I served in the U.S. Navy from 1976-1979 as a Machinist Mate aboard the U.S.S. Horne CG-30 out of San Diego, Ca. This was a fairly quiet and transitional period for the military in the Post Vietnam years. Most people in the country really didn’t want to hear about the military nor cared about the military after the war and years of turmoil at home.
Despite this many of us still served. In the spring of 1978 while we were in the preparation phase for our South Pacific cruise I had my first exposure to death of someone I knew. An Engineman and Bosuns-mates we’re performing PMS on a launch, located on the pier side of the ship. I wasn’t present but clearly recall the call going out for the Duty Corpsman to report to the pier.
The launch had become unstable and fallen off the ship to the pier throwing the Engineman out onto the pier and landing on him crushing him. It was a heavy blow to the ship as our crew was fairly small and close-knit at around 300 and the Snipe contingent (engineering rates) was even smaller. I can clearly recall being at the memorial service on the fantail when the ship next to us kicked on a generator and thick diesel exhaust floated over us thinking it was so appropriate as Engine-men worked on Diesel engines. Most of us were around 18-20 and really didn’t know how to process the death or at least admit to ourselves that we actually weren’t indestructible.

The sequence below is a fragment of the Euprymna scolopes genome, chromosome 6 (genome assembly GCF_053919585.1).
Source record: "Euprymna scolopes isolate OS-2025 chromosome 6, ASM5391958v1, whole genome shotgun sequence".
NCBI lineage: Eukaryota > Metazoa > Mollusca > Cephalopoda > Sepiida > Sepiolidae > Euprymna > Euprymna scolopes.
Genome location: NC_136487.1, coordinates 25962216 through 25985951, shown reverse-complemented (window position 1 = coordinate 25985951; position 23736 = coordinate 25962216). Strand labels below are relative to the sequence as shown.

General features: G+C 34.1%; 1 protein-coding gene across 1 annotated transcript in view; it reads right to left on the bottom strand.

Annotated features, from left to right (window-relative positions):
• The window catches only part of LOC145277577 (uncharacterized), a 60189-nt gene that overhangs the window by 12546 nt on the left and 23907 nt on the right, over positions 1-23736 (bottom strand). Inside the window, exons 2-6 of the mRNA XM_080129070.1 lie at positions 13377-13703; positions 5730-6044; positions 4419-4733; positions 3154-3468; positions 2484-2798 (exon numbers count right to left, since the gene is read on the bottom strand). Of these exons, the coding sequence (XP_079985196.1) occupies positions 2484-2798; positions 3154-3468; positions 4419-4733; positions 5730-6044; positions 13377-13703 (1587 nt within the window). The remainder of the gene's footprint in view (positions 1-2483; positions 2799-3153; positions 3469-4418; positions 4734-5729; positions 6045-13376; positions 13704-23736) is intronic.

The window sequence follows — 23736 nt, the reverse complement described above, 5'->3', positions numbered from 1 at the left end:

Most of us ever thought about a Shipmate dying during peacetime after all the war was over. It’s been 40 years since that first death in my life. I’ve seen many more since that day as a police officer and as family members have died but I’ll never forget that first death.
It comes up every few months on the ships Facebook page with a number of Shipmates having been onboard or having had a part in the response. None of us have ever forgotten that day. Rest In Peace ENFN Raymond Peterson, USN. Never forgotten.
Author – Art Dorst is the owner of A. Dorst Consulting & Training Services and is a Senior Consultant for LaSorsa & Associates. He served in the U.S. Navy and Navy Reserves and eventually retired as an NCO from The Army National Guard. He is also a retired municipal Police Officer, a Certified EMT, NRA Instructor, and is currently a security provider/trainer.
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